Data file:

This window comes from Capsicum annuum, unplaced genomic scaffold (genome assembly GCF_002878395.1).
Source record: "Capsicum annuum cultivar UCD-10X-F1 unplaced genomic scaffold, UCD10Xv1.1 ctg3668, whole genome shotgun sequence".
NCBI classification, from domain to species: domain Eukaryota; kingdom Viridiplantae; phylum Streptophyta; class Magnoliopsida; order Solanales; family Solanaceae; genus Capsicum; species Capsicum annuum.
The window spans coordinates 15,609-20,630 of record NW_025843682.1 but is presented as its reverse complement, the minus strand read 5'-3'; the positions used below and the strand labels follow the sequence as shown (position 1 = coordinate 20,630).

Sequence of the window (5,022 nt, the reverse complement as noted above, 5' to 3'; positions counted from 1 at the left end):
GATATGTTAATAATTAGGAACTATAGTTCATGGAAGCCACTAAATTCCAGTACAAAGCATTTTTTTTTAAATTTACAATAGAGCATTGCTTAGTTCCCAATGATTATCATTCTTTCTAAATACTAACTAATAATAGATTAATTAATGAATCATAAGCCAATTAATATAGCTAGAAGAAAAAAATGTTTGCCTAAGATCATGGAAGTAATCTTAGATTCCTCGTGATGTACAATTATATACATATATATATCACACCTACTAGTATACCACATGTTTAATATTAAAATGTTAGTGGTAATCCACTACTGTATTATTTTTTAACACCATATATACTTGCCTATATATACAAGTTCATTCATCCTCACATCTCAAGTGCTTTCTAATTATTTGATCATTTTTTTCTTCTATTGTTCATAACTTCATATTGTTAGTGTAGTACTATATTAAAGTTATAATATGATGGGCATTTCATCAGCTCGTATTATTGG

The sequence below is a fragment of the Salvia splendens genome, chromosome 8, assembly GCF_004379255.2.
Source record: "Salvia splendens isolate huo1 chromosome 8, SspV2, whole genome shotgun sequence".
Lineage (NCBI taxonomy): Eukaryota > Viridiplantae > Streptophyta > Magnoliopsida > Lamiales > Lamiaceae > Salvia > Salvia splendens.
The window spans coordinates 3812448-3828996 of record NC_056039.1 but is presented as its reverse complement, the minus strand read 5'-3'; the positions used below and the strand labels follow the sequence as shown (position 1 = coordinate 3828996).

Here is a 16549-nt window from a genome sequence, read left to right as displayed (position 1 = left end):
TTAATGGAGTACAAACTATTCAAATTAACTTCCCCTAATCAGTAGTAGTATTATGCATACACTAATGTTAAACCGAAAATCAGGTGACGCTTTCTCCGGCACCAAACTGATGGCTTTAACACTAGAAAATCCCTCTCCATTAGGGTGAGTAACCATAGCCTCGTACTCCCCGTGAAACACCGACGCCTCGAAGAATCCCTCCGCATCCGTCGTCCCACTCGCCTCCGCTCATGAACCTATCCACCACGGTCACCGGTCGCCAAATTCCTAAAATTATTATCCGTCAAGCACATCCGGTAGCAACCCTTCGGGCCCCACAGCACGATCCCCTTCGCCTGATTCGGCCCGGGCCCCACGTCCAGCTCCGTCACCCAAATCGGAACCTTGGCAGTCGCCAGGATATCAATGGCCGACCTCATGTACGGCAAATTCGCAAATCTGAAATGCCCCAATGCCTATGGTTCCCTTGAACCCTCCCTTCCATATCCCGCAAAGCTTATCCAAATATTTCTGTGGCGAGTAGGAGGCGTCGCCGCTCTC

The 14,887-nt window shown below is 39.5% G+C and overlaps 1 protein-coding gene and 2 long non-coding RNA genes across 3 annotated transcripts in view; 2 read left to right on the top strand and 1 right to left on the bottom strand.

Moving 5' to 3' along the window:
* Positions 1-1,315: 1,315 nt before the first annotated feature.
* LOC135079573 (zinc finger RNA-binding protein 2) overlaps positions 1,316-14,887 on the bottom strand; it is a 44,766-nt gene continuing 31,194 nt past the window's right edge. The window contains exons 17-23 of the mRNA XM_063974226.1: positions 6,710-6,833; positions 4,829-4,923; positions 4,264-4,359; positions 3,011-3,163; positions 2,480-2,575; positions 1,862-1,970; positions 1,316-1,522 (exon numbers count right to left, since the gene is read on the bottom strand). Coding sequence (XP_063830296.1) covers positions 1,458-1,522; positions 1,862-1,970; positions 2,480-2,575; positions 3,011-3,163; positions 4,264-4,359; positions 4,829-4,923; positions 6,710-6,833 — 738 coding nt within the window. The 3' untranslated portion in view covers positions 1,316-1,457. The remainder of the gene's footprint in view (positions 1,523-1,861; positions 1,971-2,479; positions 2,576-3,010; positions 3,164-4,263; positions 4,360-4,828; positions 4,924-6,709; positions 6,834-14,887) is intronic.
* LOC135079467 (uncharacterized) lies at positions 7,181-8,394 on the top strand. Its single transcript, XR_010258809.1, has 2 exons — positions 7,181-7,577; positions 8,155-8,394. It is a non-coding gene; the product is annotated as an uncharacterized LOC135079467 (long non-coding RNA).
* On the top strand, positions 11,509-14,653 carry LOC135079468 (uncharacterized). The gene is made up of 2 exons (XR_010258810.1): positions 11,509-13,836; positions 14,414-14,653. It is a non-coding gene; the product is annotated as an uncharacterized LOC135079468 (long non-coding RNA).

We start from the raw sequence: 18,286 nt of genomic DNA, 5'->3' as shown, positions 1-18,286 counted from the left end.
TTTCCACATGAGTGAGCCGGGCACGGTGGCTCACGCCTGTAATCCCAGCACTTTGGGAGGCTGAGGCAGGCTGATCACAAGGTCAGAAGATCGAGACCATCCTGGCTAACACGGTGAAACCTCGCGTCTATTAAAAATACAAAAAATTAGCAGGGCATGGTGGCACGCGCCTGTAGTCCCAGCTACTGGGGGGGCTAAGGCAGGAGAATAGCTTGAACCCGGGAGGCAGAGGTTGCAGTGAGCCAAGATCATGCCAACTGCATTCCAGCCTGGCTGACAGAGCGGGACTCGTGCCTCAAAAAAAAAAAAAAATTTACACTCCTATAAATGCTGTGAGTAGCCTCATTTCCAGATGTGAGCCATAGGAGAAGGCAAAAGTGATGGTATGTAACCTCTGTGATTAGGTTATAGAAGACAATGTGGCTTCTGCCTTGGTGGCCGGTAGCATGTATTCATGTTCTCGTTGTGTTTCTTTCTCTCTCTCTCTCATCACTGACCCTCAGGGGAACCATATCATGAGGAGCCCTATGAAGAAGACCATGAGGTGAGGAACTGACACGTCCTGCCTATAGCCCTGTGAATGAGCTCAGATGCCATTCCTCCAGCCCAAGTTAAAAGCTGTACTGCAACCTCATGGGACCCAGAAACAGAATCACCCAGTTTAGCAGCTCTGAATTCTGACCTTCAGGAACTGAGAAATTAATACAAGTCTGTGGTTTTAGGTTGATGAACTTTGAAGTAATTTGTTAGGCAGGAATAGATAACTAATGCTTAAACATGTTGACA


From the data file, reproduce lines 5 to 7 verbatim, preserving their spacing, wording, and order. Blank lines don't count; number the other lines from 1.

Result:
Sequence of the window (5,022 nt, the reverse complement as noted above, 5' to 3'; positions counted from 1 at the left end):
GATATGTTAATAATTAGGAACTATAGTTCATGGAAGCCACTAAATTCCAGTACAAAGCATTTTTTTTTAAATTTACAATAGAGCATTGCTTAGTTCCCAATGATTATCATTCTTTCTAAATACTAACTAATAATAGATTAATTAATGAATCATAAGCCAATTAATATAGCTAGAAGAAAAAAATGTTTGCCTAAGATCATGGAAGTAATCTTAGATTCCTCGTGATGTACAATTATATACATATATATATCACACCTACTAGTATACCACATGTTTAATATTAAAATGTTAGTGGTAATCCACTACTGTATTATTTTTTAACACCATATATACTTGCCTATATATACAAGTTCATTCATCCTCACATCTCAAGTGCTTTCTAATTATTTGATCATTTTTTTCTTCTATTGTTCATAACTTCATATTGTTAGTGTAGTACTATATTAAAGTTATAATATGATGGGCATTTCATCAGCTCGTATTATTGG

The sequence below is a fragment of the Salvia splendens genome, chromosome 8, assembly GCF_004379255.2.